"Power Pop Plus" New Music Reviews: June 2020

John M. Borack reviews some recent pop-oriented releases
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Reviews of some recent releases and a few things you may have missed...

TRAY

Tommy Ray! - First Hits Free (Kool Kat)

The head man of Portland, OR pop-punkers The Cry!, Tommy Ray! (the exclamation points are his) steps out with a corker of a solo record that sounds similar to The Cry!, albeit with a bit more of a pop punch added to the equation. Ray!'s vocals, the spiky guitar onslaught, and the pointed lyrics are still young, loud and snotty (respectively), and on the whole First Hits Free comes off like an unholy alliance of Johnny Thunders, Paul Collins and Marc Bolan. Sound good? It should. And it does. Grade: A-

Musicfor sale

Tommy Sistak - Music For Sale (Self-released)

10 songs, short and sweet, with the moptopped, Merseybeating homages flying fast and furious—Tommy Sistak hails from Illinois, but it's obvious where his musical heart lies. It's all super-restrained, innocent as hell, and about as polite as Eddie Haskell (RIP) kissing up to June Cleaver. It could do with a little more rock, but those who enjoy Emitt Rhodes' early records could lap this up, as Sistak sounds a heckuva lot like the mercurial Mr. Rhodes. Best thing here: "A Good Friend," which mirrors a White Album-era McCartney ditty. Grade: B-

Loudah

The Amplifier Heads - Loudah (The Vinyl Frontier)

Fronted by Boston-area pop-rock legend Sal Baglio (who helmed The Stompers beginning in the late '70s), the Amplifier Heads' statement of purpose can be neatly summed up by a lyric from one of their swaggering tunes titled "Teenage Damage"—"All I wanna do is rock, rock, rock." And rock Baglio certainly does (along with drummer/co-producer Ducky Carlisle) throughout the 10-song Loudah: from the Chuck Berry-influenced opener, "The Boy with the Amplifier Head" through the updated '60s slam of "Beat Club" and the breezy, soulful "Who's That Girl?" to the Little Richard-like strut of "Starleen," this is non-stop rock 'n' roll action. By the time things come to a close with the thundering, tribal "Rock Candy," (featuring some of the finest "whoooos" since McCartney trotted 'em out on Long Tall Sally"), the listener may need to towel off. This is everything good rock and roll should be: pure, simple, addicting and most of all, fun. Turn it up - loudah. Grade: A-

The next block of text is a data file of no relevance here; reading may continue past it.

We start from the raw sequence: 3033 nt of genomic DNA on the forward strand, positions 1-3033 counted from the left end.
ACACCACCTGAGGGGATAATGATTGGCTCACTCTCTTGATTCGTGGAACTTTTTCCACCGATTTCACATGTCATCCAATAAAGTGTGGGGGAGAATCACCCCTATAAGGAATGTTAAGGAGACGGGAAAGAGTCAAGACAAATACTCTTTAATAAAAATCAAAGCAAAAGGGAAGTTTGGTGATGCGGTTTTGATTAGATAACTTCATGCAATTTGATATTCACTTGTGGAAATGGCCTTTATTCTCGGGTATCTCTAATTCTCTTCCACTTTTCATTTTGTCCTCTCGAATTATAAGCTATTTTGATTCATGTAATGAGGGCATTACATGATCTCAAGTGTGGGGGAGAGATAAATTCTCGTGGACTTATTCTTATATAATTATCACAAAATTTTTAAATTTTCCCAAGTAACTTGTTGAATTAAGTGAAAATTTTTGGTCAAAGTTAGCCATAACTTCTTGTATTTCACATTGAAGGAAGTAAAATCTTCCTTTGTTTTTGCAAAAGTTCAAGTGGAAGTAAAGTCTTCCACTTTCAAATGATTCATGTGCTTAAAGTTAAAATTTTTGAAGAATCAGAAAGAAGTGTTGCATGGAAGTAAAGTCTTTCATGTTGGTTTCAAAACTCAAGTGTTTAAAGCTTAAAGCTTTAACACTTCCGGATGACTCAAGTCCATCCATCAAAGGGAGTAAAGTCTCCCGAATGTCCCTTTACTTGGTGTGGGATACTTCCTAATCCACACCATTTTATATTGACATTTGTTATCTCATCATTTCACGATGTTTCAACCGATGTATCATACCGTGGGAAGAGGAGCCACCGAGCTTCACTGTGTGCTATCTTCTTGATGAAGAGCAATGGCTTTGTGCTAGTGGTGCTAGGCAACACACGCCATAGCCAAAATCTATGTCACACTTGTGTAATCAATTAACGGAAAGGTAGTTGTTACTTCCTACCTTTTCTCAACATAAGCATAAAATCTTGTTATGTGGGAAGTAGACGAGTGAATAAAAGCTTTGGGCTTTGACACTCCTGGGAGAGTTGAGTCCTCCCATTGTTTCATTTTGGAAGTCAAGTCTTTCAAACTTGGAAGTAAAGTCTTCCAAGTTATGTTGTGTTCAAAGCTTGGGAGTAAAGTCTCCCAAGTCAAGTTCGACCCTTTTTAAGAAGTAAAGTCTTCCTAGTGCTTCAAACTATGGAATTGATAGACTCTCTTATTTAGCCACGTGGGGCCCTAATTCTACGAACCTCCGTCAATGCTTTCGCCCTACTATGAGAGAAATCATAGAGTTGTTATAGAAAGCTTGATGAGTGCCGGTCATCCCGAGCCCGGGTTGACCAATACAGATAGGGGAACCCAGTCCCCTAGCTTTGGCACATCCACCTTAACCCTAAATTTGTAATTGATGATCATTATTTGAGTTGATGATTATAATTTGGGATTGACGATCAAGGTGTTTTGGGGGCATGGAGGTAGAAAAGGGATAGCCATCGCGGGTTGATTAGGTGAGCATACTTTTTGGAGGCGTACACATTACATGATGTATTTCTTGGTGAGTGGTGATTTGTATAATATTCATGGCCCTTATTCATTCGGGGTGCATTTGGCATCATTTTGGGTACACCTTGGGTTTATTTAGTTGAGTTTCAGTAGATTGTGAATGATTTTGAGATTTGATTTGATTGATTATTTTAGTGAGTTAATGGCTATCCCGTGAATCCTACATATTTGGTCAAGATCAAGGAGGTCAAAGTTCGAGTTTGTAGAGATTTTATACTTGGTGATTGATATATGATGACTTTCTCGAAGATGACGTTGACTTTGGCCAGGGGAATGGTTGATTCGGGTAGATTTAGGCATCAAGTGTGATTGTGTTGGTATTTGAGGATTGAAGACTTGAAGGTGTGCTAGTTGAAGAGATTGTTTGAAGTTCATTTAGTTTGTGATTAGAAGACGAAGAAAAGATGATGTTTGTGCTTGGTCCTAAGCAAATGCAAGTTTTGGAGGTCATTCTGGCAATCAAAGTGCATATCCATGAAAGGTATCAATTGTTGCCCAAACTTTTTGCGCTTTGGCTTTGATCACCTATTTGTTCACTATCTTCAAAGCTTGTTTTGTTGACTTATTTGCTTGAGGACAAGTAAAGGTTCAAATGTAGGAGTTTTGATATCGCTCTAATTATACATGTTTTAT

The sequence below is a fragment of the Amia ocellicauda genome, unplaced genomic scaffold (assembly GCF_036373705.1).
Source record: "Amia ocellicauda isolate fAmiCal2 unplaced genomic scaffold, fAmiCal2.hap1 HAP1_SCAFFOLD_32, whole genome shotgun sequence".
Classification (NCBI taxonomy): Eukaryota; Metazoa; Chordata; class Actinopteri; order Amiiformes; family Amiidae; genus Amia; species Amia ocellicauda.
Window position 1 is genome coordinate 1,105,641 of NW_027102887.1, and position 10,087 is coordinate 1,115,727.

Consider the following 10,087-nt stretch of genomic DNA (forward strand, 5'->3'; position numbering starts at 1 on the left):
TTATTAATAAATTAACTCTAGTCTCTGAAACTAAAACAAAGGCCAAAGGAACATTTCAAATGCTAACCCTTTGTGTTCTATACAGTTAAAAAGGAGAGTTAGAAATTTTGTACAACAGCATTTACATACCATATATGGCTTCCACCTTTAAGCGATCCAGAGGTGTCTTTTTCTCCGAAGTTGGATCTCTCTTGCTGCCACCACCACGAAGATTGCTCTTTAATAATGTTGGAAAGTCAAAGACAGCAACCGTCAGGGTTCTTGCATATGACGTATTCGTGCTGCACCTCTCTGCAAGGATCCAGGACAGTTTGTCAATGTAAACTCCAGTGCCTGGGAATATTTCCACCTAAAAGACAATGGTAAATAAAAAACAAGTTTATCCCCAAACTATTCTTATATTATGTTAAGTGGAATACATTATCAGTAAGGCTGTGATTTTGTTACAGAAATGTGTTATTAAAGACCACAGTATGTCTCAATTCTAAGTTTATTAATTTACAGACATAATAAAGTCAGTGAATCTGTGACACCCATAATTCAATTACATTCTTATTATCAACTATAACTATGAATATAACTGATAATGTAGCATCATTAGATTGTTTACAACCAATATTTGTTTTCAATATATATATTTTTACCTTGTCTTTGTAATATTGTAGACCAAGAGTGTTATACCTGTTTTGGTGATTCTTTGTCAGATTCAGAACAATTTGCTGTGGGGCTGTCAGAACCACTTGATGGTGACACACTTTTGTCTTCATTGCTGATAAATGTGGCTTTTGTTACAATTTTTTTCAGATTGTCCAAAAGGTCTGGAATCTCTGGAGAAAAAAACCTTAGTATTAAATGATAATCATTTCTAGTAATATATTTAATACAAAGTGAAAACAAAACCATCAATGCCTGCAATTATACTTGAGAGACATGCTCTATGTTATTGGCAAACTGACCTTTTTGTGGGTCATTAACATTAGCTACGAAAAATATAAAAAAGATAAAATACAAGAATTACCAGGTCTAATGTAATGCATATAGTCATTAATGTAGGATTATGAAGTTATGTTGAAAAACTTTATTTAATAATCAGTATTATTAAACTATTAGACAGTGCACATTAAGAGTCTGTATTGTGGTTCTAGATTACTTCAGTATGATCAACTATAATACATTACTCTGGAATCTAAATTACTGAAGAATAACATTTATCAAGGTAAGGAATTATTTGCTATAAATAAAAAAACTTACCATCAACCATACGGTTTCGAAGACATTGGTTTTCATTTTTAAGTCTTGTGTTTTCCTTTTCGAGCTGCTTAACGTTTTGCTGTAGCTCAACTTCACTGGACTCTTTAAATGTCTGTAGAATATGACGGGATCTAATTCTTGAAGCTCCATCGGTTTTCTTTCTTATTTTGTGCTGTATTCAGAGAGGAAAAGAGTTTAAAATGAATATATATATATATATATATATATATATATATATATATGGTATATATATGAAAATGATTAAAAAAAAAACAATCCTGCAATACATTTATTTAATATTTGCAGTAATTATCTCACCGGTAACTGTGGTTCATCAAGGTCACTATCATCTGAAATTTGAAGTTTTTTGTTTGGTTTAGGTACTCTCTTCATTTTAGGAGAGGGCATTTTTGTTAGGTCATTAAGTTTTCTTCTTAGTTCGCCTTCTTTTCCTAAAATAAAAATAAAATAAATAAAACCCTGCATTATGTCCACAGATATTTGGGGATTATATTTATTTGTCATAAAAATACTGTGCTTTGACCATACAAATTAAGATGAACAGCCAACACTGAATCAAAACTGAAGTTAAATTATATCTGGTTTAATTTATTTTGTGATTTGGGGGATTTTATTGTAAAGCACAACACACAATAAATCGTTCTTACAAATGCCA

get-gos

Paul Melancon - The Get Gos Action Hour! (Superactiongo!)

From the looks of the cartoon hero cover art (they have a logo!), and the album title, one would guess this one would be a chewy chewy bubblegum treat from start to finish. Well, it certainly does begin that way: "Theme From 'The Get Gos Action Hour!'" kickstarts the proceedings with a thirty-seven second rush of Banana Splits/Archies like coolness. From there, though, The Get Gos Action Hour! (subtitled "A Power-Popera") moves forward with more measured, thoughtful tunes: "Robot World," which is a ringer for Matthew Sweet, especially vocally; the dreamy "This Shaky Lullaby"; and the power pop goodie "Hyperventilate," which is highlighted by a marvelous chorus, some wiggly keys, and (at times) a slight resemblance to Ringo Starr's "Photograph." Things slow down—literally and figuratively—on the second half of the disc, but "The Answer is Yes" closes out the action hour with some sterling power pop. Grade: B

Dropkick - The Scenic Route (Sound Asleep)

Dropkick—led by the gifted vocalist/songwriter/guitarist Andrew Taylor—travel The Scenic Route armed with understated vocals, winning melodies, sweetly chiming guitars, and a warm, enveloping vibe. The feel is very Teenage Fanclub-like (circa Grand Prix/Tales of Northern Britain) and while the songs don't knock the listener over the head, they linger long after the final chord on the Rickenbacker has been strummed. Each of the 10 tracks are subtle, charming, and the aural equivalent of a warm summer breeze. Don't pass this one by. Grade: A